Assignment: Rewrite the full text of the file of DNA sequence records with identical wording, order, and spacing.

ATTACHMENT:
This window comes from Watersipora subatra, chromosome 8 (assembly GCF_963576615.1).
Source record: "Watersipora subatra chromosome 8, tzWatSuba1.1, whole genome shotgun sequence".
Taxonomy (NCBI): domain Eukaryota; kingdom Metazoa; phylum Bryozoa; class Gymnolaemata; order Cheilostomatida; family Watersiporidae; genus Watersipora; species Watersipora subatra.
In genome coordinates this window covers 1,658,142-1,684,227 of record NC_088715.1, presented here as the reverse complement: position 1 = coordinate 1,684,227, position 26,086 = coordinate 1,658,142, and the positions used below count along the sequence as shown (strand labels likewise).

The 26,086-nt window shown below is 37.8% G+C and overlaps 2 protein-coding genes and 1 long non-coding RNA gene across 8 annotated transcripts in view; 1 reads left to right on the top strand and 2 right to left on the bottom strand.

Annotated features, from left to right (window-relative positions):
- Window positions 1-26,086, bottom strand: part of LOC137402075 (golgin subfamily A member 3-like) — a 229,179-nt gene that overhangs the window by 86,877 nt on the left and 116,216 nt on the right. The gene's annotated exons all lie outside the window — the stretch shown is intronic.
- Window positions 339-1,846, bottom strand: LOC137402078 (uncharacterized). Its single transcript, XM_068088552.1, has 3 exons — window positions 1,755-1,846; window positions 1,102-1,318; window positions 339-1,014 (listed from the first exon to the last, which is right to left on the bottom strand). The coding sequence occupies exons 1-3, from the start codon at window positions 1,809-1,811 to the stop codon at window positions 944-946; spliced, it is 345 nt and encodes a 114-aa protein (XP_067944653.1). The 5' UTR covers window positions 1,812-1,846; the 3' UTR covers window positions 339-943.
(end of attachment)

This window comes from Watersipora subatra, chromosome 8 (assembly GCF_963576615.1).
Source record: "Watersipora subatra chromosome 8, tzWatSuba1.1, whole genome shotgun sequence".
Taxonomy (NCBI): domain Eukaryota; kingdom Metazoa; phylum Bryozoa; class Gymnolaemata; order Cheilostomatida; family Watersiporidae; genus Watersipora; species Watersipora subatra.
In genome coordinates this window covers 1,658,142-1,684,227 of record NC_088715.1, presented here as the reverse complement: position 1 = coordinate 1,684,227, position 26,086 = coordinate 1,658,142, and the positions used below count along the sequence as shown (strand labels likewise).

The 26,086-nt window shown below is 37.8% G+C and overlaps 2 protein-coding genes and 1 long non-coding RNA gene across 8 annotated transcripts in view; 1 reads left to right on the top strand and 2 right to left on the bottom strand.

Annotated features, from left to right (window-relative positions):
- Window positions 1-26,086, bottom strand: part of LOC137402075 (golgin subfamily A member 3-like) — a 229,179-nt gene that overhangs the window by 86,877 nt on the left and 116,216 nt on the right. The gene's annotated exons all lie outside the window — the stretch shown is intronic.
- Window positions 339-1,846, bottom strand: LOC137402078 (uncharacterized). Its single transcript, XM_068088552.1, has 3 exons — window positions 1,755-1,846; window positions 1,102-1,318; window positions 339-1,014 (listed from the first exon to the last, which is right to left on the bottom strand). The coding sequence occupies exons 1-3, from the start codon at window positions 1,809-1,811 to the stop codon at window positions 944-946; spliced, it is 345 nt and encodes a 114-aa protein (XP_067944653.1). The 5' UTR covers window positions 1,812-1,846; the 3' UTR covers window positions 339-943.